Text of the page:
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  • A Tablet With A Case of Codependency

    The PlayBook will match the Wi-Fi versions of the Apple iPad, starting at $499 with 16 gigabytes of storage—albeit with a screen that, at 7 inches, half the surface of the iPad’s.

    Upstart: Tech/E-Commerce

    Walt Mossberg reviews the first tablet from Research in Motion, the BlackBerry PlayBook. It’s also the first major iPad challenger that isn’t based on Google’s Android system. It uses an all-new RIM operating system that’s very different from the familiar software in BlackBerry phones.

    Now entering the tablet wars: the BlackBerry PlayBook, a contender from Research In Motion, maker of the iconic smartphone.

    Unlike most tablets aiming to take on the iPad juggernaut, the PlayBook, which I’ve been testing for five days, doesn’t run on Google’s Android operating system, nor does it run on RIM’s own aging phone software. It uses a new tablet OS that is handsome and quick, and looks different from Apple’s and Google’s. I enjoyed the user interface.

    But that isn’t the biggest distinction between the PlayBook and the other tablets. This first edition of the PlayBook has no built-in cellular data connection and lacks such basic built-in apps as an email program, a contacts program, a calendar, a memo pad and even RIM’s popular BlackBerry Messenger chat system.

    To get these features with your $500 PlayBook, you must use it with a nearby BlackBerry phone connected to it wirelessly over a short-range Bluetooth connection. Once this link is made, these critical applications pop up on the PlayBook’s screen, via a system called Bridge.

    But these are essentially ghosts of the same apps on the phone. In my tests, I could use them from the tablet, where they looked nicer, and they did synchronize with the phone. But when I broke the connection, the apps became grayed-out and the data they held disappeared. It is all stored on the phone.

    This odd system, aimed at pleasing security-concerned corporate customers, doesn’t work with other smartphones. So, in my view, even though Bridge is a neat technical feat, it makes the PlayBook a companion to a BlackBerry phone rather than a fully independent device. That may be fine for dedicated BlackBerry owners, but it isn’t so great for people with other phones. PlayBook owners with other phones must do things such as email and calendar tasks on the tablet using Web-based apps like Google’s or Yahoo’s via the PlayBook’s browser. All other phones can do is provide the PlayBook an Internet connection using their hot-spot features.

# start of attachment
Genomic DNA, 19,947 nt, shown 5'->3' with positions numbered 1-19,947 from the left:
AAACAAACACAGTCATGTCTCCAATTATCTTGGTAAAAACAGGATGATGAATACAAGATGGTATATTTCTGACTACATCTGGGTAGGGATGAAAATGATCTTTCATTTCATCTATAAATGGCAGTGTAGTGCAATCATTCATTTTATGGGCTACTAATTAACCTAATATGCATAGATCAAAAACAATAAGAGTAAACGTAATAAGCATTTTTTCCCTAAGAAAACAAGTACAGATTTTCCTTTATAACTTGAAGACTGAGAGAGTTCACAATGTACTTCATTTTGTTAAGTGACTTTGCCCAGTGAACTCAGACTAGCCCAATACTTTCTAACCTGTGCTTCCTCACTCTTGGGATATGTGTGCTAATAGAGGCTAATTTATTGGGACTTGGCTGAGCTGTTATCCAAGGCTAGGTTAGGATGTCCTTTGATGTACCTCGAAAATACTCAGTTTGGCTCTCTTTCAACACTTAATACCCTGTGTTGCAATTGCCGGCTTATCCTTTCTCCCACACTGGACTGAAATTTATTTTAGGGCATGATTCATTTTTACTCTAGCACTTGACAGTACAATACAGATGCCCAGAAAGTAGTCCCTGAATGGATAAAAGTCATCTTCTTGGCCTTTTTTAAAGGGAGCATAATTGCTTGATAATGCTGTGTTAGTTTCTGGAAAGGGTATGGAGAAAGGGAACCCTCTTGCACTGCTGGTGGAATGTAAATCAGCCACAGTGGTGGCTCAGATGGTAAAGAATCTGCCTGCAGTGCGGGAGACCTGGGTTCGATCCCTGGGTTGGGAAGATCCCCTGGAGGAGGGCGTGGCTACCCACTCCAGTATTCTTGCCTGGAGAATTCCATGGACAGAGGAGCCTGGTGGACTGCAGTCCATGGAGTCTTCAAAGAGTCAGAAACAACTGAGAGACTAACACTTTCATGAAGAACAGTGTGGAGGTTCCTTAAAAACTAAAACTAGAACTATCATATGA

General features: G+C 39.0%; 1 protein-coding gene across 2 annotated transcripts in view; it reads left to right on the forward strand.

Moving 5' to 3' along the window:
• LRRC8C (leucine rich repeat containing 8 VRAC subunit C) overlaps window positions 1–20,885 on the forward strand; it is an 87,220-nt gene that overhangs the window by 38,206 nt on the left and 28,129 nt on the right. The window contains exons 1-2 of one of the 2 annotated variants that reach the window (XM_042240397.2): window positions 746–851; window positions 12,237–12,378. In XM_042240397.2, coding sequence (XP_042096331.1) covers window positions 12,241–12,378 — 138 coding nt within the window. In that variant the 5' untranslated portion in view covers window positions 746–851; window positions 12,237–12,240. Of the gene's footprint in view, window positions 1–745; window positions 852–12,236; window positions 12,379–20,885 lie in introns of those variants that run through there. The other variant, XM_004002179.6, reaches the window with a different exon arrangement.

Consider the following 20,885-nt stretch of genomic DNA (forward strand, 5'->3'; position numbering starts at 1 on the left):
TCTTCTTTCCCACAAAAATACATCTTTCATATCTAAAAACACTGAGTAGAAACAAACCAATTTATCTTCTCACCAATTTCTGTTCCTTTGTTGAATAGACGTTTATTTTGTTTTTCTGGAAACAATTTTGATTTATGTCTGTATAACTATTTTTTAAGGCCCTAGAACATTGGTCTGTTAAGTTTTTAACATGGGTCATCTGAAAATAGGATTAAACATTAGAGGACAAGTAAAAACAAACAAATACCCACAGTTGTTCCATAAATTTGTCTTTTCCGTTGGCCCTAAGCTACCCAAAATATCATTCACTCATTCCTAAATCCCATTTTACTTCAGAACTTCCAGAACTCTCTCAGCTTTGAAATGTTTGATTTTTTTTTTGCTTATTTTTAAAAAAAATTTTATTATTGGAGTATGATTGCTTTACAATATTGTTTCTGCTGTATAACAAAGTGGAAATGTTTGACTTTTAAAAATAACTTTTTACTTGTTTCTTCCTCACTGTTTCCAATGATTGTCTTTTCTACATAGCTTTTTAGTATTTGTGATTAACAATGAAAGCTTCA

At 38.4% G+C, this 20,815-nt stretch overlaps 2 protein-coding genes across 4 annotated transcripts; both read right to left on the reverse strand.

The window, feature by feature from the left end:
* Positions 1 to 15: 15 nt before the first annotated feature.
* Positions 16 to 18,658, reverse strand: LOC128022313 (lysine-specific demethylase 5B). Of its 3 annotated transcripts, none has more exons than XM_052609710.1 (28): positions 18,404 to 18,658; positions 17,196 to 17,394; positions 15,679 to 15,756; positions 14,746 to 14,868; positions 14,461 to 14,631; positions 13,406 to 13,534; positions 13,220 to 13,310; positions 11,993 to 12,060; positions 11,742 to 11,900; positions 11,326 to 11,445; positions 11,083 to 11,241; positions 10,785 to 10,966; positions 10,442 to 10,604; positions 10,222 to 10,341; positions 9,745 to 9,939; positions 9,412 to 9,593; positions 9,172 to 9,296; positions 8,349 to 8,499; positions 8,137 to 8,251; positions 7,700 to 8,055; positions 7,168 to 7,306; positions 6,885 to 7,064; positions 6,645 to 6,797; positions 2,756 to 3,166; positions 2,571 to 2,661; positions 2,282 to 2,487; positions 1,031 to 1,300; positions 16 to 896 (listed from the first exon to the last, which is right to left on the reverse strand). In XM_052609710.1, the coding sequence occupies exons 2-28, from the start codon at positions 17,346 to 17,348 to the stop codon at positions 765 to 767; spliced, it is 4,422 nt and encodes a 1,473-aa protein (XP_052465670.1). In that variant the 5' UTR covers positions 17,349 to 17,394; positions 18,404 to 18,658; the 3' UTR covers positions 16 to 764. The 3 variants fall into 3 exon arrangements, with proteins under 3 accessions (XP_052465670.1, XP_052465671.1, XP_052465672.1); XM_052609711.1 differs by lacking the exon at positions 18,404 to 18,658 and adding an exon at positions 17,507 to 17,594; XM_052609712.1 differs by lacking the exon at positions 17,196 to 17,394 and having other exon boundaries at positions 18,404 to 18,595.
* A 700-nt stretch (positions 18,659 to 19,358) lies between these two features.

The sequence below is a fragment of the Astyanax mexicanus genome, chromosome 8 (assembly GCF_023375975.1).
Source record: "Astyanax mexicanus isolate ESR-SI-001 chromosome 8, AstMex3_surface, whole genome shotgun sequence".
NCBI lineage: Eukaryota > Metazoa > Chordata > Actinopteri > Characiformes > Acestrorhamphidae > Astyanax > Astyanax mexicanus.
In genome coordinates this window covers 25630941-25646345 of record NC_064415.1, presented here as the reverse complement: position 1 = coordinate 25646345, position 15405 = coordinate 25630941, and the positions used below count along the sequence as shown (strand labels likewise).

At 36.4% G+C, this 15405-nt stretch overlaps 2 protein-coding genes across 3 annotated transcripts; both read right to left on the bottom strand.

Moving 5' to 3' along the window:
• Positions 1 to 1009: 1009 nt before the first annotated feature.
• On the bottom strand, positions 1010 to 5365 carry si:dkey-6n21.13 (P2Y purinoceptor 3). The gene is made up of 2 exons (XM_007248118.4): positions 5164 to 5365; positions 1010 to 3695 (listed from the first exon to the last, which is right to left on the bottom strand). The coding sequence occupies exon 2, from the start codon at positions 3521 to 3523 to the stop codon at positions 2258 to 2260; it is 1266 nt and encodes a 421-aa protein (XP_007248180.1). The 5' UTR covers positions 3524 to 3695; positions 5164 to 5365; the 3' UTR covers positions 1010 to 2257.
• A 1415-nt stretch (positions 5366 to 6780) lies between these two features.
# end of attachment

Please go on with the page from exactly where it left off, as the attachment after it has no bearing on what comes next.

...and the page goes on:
The PlayBook, which goes on sale April 19, will match the prices of the Wi-Fi versions of the Apple iPad, starting at $499 for a base model with 16 gigabytes of storage—albeit with a screen that, at 7 inches, offers less than half the surface area of the iPad’s.

    RIM says it is planning to add built-in cellular data, email, contacts, calendar and the other missing core features to the PlayBook this summer, via software updates. But until then, I can’t recommend the PlayBook over a fully standalone tablet, except possibly for folks whose BlackBerrys never leave their sides.

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    http://online.wsj.com/article/SB10001424052748703730104576260953631631640.html?mod=WSJ_Tech_LEADTop

    Upstart: Business and Management for 20-40 Year Old Professionals

    Filed Under: Tech/E-Commerce

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